Justin Taylor links to the primary sources, but clearly is not convinced by Hill’s defence.
R. Scott Clark (who should be on the blogroll by now) also notes the issue, and points out that he has already identified that the New Perspective on Paul and the Federal Vision could serve as bridging points toward Rome’s formulation of justification.

Why should we aware of such situations, since they take place far away?
Well these things start in academia, where academics basically have to come up with new ways of saying old things, or old sounding ways of saying new things, to justify their jobs. Mostly these formulations are considered by other academics or their students.
Then they get published in more and more popular forms.
Para-church groups with memberships exposed to academic and new ideas adopt and spread those ideas.
Those people settle into local churches and become influential in accountable movements (denominations).
It will get to us eventually.
So that’s why we sometimes have to get into issues, even though they seem far removed from us.
Especially when it involves something as central to the Gospel as justification by grace alone, through faith alone in Christ alone.


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The Reason For Sports – A Book Review

Ted Kluck loves Jesus. Ted Kluck loves the Church. Ted Kluck also loves sport.
The Reason For Sports (2009, Moody Press, 154pgs) enjoys the subtitle ‘A Christian Fanifesto’. Very cleverly it disguises the fact it is series of twelve largely unrelated essays, some adapted from columns that Kluck has written for magazines.
Kluck seeks to reflect on the passion that he and countless others share for competitive sport and relate those reflections to a Christian worldview. Watching individuals or teams excell at the highest levels, taking pleasure from the success of those whom you support, and generally feeling deflated when they lose. Many of these high achieving individuals also veer dangerously toward atitudes and actions which can be self-destructive and wrong. Yet the fascination with them remains.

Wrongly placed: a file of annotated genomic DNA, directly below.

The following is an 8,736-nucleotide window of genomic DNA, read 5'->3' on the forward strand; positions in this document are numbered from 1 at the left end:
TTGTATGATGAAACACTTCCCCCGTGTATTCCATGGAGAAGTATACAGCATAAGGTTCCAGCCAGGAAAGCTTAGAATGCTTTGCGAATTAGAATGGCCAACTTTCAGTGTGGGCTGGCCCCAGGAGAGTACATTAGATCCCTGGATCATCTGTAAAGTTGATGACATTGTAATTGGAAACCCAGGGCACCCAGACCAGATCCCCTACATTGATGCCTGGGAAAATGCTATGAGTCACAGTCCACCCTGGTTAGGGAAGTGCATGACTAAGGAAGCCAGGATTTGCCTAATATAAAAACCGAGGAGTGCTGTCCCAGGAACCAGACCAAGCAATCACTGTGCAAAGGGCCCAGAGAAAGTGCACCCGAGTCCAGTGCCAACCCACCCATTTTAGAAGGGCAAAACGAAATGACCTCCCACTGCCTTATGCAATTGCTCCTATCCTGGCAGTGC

The book is written from a US context so many of the names will be unfamiliar to Australian readers, apart from boxers Muhammad Ali and Mike Tyson and golfer Tiger Woods. I did not know that Ricky Williams, an NFL player of repute, left the game and spent time in an Australian commune.
In spite of the fact that the stories involve athletes and teams who are largely anonymous, the names of Australians almost implant themselves on some of these narratives: Warne, Ablett, Carey, Fevola, Sailor, almost any Rugby League player have had their personal failings and transgressions played out in the public arena and the situations described here echo aspects of stories with which we are familiar. As someone who remembers the first premiership/competition wins of the Queensland State of Origin, Wynnum-Manly Seagulls, Brisbane Broncos, Queensland Cricket and Brisbane Lions the pleasures and the pains of which Kluck writes are very familiar.